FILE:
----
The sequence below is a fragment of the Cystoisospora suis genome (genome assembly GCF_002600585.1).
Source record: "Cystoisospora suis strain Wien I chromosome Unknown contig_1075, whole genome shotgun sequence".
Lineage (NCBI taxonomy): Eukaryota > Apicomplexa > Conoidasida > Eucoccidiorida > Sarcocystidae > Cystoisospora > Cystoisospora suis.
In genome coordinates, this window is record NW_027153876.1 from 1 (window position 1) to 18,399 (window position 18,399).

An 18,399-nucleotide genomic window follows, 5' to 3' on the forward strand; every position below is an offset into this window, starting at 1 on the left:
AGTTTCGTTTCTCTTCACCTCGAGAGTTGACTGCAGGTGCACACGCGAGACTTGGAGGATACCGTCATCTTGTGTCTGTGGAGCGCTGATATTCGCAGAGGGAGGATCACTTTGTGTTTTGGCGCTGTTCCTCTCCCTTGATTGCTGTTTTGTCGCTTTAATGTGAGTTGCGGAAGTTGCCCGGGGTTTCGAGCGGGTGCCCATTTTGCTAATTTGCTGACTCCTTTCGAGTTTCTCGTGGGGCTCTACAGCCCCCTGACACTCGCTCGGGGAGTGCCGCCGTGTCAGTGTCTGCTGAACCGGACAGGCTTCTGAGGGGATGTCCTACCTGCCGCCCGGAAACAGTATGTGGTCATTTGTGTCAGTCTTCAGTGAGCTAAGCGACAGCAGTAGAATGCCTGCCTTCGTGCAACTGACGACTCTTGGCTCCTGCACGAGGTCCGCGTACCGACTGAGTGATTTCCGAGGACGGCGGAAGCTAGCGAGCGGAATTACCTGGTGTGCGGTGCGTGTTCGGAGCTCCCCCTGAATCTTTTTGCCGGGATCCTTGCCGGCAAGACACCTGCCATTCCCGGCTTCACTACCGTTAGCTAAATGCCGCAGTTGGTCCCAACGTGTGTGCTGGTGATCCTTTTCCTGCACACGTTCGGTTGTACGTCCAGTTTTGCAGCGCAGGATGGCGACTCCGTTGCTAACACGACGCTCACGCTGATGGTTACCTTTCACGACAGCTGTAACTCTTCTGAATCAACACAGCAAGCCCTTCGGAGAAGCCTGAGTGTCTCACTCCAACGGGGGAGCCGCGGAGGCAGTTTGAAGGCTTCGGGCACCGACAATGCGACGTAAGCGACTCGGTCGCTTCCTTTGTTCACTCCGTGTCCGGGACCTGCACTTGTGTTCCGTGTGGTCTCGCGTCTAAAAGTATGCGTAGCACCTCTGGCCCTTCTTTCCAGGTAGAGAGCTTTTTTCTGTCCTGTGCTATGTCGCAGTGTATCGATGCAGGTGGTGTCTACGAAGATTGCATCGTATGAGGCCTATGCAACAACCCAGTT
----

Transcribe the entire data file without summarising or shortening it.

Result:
The sequence below is a fragment of the Cystoisospora suis genome (genome assembly GCF_002600585.1).
Source record: "Cystoisospora suis strain Wien I chromosome Unknown contig_1075, whole genome shotgun sequence".
Lineage (NCBI taxonomy): Eukaryota > Apicomplexa > Conoidasida > Eucoccidiorida > Sarcocystidae > Cystoisospora > Cystoisospora suis.
In genome coordinates, this window is record NW_027153876.1 from 1 (window position 1) to 18,399 (window position 18,399).

An 18,399-nucleotide genomic window follows, 5' to 3' on the forward strand; every position below is an offset into this window, starting at 1 on the left:
AGTTTCGTTTCTCTTCACCTCGAGAGTTGACTGCAGGTGCACACGCGAGACTTGGAGGATACCGTCATCTTGTGTCTGTGGAGCGCTGATATTCGCAGAGGGAGGATCACTTTGTGTTTTGGCGCTGTTCCTCTCCCTTGATTGCTGTTTTGTCGCTTTAATGTGAGTTGCGGAAGTTGCCCGGGGTTTCGAGCGGGTGCCCATTTTGCTAATTTGCTGACTCCTTTCGAGTTTCTCGTGGGGCTCTACAGCCCCCTGACACTCGCTCGGGGAGTGCCGCCGTGTCAGTGTCTGCTGAACCGGACAGGCTTCTGAGGGGATGTCCTACCTGCCGCCCGGAAACAGTATGTGGTCATTTGTGTCAGTCTTCAGTGAGCTAAGCGACAGCAGTAGAATGCCTGCCTTCGTGCAACTGACGACTCTTGGCTCCTGCACGAGGTCCGCGTACCGACTGAGTGATTTCCGAGGACGGCGGAAGCTAGCGAGCGGAATTACCTGGTGTGCGGTGCGTGTTCGGAGCTCCCCCTGAATCTTTTTGCCGGGATCCTTGCCGGCAAGACACCTGCCATTCCCGGCTTCACTACCGTTAGCTAAATGCCGCAGTTGGTCCCAACGTGTGTGCTGGTGATCCTTTTCCTGCACACGTTCGGTTGTACGTCCAGTTTTGCAGCGCAGGATGGCGACTCCGTTGCTAACACGACGCTCACGCTGATGGTTACCTTTCACGACAGCTGTAACTCTTCTGAATCAACACAGCAAGCCCTTCGGAGAAGCCTGAGTGTCTCACTCCAACGGGGGAGCCGCGGAGGCAGTTTGAAGGCTTCGGGCACCGACAATGCGACGTAAGCGACTCGGTCGCTTCCTTTGTTCACTCCGTGTCCGGGACCTGCACTTGTGTTCCGTGTGGTCTCGCGTCTAAAAGTATGCGTAGCACCTCTGGCCCTTCTTTCCAGGTAGAGAGCTTTTTTCTGTCCTGTGCTATGTCGCAGTGTATCGATGCAGGTGGTGTCTACGAAGATTGCATCGTATGAGGCCTATGCAACAACCCAGTT